Investing Early: The Time Value of Money

27 June 2022

Investing Early: The Time Value of Money

27 June 2022

The best-selling financial book in Canadian history was David Chilton’s The Wealthy Barber. (It even outsold my own Million Dollar Strategy).  Both books and authors agree that saving early in your life is fundamental to investment success.

David Chilton captures this in his phrase, “pay yourself first.”  Too many people believe that they should buy a car; a house and other essential and put off saving and investing until later in life.  They miss two essential of investment success with this approach.  First, the longer your money is invested the more it will grow.  Second, an array often viewed as alphabet soup of vehicles RRSPs (Registered Retired Savings Plan) and TFSAs (Tax Free Savings Plan) exist to make it easier to start saving and investing.  RRSPs allow a deferral of income by as much as four decades.  TFSAs also shelter income earned without tax.

An early saving plan will allow you to take advantage of compounding and the rule of 72.  What is this rule?  If you take your annual return and divide it into the number 72 it will tell you how many years it takes for your money to double.  How does this magic of compounding work?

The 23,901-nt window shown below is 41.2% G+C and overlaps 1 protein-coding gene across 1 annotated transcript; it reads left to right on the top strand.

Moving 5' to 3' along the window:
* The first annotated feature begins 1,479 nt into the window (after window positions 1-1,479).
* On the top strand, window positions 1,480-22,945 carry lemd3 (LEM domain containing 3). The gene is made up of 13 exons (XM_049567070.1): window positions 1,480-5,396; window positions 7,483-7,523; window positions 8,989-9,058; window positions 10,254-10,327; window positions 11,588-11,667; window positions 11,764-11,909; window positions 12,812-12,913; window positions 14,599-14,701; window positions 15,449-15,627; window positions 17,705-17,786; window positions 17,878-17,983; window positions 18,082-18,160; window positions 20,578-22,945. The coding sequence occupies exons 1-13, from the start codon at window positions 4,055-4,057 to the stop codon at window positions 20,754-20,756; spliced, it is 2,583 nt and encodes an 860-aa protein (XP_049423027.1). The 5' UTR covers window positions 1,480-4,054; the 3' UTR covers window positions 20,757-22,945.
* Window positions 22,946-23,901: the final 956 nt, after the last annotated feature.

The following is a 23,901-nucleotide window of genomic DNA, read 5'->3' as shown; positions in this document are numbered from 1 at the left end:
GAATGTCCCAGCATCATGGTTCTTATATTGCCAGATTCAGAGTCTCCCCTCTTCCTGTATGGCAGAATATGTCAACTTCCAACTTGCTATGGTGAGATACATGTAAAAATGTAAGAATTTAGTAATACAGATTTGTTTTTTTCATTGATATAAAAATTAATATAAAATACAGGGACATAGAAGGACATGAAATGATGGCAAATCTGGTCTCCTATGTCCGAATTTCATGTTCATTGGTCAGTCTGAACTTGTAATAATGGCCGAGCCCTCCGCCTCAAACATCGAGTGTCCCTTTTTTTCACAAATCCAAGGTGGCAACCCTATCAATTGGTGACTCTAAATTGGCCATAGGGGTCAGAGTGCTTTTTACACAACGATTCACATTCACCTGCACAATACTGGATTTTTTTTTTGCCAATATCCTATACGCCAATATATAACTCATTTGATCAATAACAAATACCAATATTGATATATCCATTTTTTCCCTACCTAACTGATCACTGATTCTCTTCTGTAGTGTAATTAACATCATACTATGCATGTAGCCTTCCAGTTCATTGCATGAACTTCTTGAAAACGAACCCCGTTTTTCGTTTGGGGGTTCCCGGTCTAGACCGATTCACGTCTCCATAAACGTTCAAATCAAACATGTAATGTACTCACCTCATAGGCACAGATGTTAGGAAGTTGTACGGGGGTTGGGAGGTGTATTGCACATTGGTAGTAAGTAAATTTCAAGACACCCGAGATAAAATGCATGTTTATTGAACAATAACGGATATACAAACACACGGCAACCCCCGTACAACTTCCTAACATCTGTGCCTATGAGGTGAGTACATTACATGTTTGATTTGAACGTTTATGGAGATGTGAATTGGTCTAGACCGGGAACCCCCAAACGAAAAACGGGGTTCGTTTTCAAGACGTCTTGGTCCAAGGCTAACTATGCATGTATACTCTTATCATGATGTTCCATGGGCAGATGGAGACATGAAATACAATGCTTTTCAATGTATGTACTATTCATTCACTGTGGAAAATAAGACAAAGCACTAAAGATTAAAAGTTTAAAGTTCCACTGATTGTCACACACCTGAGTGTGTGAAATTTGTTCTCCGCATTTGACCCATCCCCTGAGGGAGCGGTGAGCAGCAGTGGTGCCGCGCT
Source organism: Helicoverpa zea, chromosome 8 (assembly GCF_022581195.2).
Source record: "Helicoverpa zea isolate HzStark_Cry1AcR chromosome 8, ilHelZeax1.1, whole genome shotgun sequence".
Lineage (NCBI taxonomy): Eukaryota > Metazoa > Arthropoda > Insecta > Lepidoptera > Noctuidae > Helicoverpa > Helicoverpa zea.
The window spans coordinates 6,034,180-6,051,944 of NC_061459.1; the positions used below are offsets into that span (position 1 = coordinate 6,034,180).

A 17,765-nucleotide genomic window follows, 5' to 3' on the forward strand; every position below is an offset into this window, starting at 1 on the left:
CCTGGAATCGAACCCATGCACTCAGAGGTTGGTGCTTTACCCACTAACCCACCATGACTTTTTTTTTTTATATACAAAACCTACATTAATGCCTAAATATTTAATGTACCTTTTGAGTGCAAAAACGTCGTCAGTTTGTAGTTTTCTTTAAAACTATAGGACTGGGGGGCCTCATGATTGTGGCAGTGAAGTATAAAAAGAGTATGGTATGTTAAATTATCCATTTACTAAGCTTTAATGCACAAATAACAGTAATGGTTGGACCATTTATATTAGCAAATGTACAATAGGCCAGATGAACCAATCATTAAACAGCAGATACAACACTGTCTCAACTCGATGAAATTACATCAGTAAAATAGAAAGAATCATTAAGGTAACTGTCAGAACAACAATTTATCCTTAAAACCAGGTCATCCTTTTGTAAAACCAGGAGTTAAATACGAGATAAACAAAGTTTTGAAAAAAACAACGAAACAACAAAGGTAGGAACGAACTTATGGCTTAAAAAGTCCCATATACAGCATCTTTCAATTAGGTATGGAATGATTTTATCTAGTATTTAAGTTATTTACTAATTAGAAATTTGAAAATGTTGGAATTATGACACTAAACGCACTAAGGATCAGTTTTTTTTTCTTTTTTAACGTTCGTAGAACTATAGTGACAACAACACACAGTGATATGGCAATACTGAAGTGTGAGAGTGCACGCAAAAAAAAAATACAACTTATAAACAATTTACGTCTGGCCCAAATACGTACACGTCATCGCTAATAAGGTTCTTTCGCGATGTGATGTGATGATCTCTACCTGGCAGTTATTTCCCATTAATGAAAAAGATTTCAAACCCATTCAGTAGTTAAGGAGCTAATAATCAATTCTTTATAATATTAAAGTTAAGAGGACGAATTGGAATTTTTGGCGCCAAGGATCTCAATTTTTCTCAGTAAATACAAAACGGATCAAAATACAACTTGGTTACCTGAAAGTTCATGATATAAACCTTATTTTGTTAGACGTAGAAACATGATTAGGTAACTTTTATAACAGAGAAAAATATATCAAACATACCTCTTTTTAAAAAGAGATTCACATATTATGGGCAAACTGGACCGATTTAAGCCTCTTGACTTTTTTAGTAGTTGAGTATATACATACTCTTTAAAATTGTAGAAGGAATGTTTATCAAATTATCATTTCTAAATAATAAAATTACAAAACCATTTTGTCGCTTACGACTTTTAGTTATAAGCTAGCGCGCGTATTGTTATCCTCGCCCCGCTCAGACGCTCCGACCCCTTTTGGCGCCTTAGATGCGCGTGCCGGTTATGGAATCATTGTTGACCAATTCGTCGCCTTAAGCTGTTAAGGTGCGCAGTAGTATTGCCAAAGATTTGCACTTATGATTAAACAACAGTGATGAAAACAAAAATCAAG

72 ÷ (8%) = 9 years

72 ÷ (10%) = 7.2 years

72 ÷ (6%) = 12 years

Invest early and Invest Often.

Let’s take an 8% return which is the one-hundred-year average return for equities.  Dividing 8 into 72 means your money would double in 9 years.  So, if you invested $10,000 at age 25 it would grow as follows.

25 + 9 years = 34 year $20,000

34 + 9 years = 43 years $40,000

43 + 9 years = 52 years $80,000

52 + 9 years = 61 years $160,000

61 + 9 years = 70 year $320,000


As these numbers demonstrate if you start in your twenties, you will see your original $10,000 become $320,000 in 45 years.  If you only started at age 43 then your $10,000 would become only $80,000 by age 70.  Earlier is better!  Pay yourself early as well as first.

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